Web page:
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Discussion Starter #1
Hi everyone. It's been about a week with my Mazda3 sport and just had some issues I'd like to see if anyone had the same.

1. No matter how slowly I ease my foot off the clutch pedal, there is a bit of a 'lurch' towards the end. Did anyone else have the same issue? I drove a manual GTI before, drove an automatic for 5-6 months before going back to the manual Mazda, but I don't think that's the issue (or at least I dont want to admit that's the issue)

2. Engine note isn't the most pleasant. Is it any better with the Corksport/JBR intake?

3. Ride is pretty firm. Not hard or harsh, but it's a tad softer than my Eibach springs/Bilstein shocks on my GTI, even on the 205-60-16 tires, granted they're the low-rolling resistance ones.

Besides that, there is little to dislike about the Mazda 3. Of course, one will have buyers remorse but i think that just shows how competitive the market is between the Civic Si, GTI, and the Mazda3 as far as driver-centric compacts are concerned.
 

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*The Electrician*
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learn to live with the clutch, just how it is, its finite, precise, gotta do it just right. Took me a bit of time to get used to it but you'll get there. Try a rear swaybar upgrade, really steps up another notch in the corners even on factory tires. For the engine, remove the plastic engine cover heat soaker, and for the intake, there is a procedure on this forum somewhere that details how to widen a water drain hole in the bottom section of the air intake box. I found it brought about a sufficient sound for my needs, but definitely wish I had money for an SRI still, I miss that noise.
 

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Hoon Apprentice
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learn to live with the clutch, just how it is, its finite, precise, gotta do it just right. Took me a bit of time to get used to it but you'll get there. Try a rear swaybar upgrade, really steps up another notch in the corners even on factory tires. For the engine, remove the plastic engine cover heat soaker, and for the intake, there is a procedure on this forum somewhere that details how to widen a water drain hole in the bottom section of the air intake box. I found it brought about a sufficient sound for my needs, but definitely wish I had money for an SRI still, I miss that noise.
What exactly does removing the plastic engine cover do? I thought it help shield the engine's heat away from the intake? :001_huh 1:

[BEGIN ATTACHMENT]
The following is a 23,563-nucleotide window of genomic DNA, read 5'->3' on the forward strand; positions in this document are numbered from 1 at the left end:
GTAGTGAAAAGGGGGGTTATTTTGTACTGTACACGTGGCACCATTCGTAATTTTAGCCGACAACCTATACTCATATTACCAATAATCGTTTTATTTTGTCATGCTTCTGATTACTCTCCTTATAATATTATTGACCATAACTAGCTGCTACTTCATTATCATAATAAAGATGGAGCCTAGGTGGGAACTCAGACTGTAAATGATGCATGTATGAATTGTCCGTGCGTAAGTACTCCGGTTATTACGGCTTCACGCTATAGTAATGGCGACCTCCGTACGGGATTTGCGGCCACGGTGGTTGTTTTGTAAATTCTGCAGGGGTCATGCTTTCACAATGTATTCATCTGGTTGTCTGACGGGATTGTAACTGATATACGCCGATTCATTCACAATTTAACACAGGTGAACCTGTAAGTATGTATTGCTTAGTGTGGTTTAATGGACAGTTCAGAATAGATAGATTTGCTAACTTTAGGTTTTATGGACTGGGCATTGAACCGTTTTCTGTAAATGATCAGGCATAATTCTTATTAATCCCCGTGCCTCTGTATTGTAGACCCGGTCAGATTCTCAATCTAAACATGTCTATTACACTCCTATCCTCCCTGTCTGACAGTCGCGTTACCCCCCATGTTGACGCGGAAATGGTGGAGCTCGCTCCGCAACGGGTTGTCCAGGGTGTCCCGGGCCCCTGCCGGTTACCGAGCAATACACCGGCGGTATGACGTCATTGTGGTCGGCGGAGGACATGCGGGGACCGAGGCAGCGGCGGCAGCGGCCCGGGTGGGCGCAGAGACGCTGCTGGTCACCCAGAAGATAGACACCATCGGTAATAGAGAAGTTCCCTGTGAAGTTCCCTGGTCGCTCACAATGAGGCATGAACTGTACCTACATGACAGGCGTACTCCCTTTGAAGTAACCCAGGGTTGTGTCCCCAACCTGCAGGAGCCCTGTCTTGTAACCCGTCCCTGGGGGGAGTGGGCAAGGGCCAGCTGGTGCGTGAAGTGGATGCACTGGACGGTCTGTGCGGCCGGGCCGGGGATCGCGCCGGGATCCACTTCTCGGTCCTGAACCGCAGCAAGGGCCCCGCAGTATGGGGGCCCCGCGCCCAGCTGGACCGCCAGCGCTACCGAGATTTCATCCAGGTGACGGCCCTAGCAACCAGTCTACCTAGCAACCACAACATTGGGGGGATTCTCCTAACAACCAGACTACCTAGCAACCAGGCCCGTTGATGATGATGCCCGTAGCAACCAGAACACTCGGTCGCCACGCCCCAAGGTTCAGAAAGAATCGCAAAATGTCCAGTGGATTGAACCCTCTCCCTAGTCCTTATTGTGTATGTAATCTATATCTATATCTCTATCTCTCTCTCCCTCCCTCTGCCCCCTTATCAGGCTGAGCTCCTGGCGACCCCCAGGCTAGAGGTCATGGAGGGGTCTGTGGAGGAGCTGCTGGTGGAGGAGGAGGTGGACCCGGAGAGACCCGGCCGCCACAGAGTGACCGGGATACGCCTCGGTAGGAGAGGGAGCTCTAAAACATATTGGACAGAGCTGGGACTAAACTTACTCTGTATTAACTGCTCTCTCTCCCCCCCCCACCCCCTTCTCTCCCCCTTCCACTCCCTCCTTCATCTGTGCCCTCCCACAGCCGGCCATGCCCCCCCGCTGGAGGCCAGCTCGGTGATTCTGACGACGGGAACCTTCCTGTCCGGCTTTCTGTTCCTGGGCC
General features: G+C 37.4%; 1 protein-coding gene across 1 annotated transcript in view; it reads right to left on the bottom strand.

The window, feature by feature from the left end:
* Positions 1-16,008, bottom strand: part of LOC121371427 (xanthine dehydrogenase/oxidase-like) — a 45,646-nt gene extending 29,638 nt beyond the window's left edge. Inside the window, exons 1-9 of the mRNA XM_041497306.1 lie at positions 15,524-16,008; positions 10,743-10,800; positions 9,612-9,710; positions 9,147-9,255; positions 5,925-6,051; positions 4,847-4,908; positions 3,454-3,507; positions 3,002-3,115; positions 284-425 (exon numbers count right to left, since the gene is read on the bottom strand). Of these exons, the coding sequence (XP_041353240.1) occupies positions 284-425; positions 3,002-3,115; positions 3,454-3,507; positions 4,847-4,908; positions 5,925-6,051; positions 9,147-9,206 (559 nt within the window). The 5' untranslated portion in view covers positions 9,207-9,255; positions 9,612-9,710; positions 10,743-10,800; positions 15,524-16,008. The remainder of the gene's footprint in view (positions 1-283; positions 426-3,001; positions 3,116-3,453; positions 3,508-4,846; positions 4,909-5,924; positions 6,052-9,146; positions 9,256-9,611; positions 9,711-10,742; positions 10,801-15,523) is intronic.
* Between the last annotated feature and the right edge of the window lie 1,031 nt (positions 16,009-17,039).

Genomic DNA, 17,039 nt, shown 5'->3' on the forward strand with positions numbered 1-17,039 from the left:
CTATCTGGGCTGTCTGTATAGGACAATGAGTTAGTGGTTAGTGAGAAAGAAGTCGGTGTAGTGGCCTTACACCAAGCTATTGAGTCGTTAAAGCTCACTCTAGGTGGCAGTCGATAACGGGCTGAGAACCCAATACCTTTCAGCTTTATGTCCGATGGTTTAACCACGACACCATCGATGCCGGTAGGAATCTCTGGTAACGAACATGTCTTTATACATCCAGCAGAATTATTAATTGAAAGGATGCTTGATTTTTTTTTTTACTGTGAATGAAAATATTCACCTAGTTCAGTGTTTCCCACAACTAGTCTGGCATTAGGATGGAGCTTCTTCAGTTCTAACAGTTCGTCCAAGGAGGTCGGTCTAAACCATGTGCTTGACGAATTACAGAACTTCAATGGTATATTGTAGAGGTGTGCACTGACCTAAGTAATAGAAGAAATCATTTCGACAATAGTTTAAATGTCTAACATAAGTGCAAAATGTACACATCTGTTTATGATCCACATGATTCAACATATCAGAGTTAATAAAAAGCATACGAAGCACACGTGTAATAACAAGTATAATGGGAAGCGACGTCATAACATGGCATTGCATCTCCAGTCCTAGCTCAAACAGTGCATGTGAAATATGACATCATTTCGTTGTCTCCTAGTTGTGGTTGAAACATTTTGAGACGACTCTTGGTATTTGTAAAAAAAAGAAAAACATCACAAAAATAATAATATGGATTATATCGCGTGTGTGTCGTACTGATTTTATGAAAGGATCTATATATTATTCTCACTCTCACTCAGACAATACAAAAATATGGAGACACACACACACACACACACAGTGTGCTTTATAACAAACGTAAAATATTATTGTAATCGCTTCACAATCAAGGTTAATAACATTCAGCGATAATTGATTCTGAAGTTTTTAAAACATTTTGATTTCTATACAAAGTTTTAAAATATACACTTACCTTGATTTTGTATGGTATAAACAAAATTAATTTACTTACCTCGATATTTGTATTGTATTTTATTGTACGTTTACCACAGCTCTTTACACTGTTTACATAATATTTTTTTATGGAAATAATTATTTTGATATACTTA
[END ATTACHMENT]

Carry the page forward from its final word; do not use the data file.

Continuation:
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Discussion Starter #4
I'm thinking of getting a RSB, though the current set up is well dampened and haven't found excessive body roll on a daily drive. One of my friends recommended giving more gas when letting off the clutch and on today's morning commute that has helped a bit. I think the clutch engages lower on the pedal travel, so also getting used to that takes some time.

As far as the intake sound goes, I'm not looking to change the volume so much but the tone. It's not the most flattering.
 

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*The Electrician*
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I'm thinking of getting a RSB, though the current set up is well dampened and haven't found excessive body roll on a daily drive. One of my friends recommended giving more gas when letting off the clutch and on today's morning commute that has helped a bit. I think the clutch engages lower on the pedal travel, so also getting used to that takes some time.

As far as the intake sound goes, I'm not looking to change the volume so much but the tone. It's not the most flattering.
No SRI will change the volume, you want the tone, adding an SRI will do that, and only that. Essentially its a $200-$300 noise maker. An SRI can only change volume if you get a tune, even then its minimal.

What exactly does removing the plastic engine cover do? I thought it help shield the engine's heat away from the intake? :001_huh 1:
do explain that to me because all I see is an item creating heat soak at the top of the engine.
 

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Super Moderator
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What exactly does removing the plastic engine cover do? I thought it help shield the engine's heat away from the intake? :001_huh 1: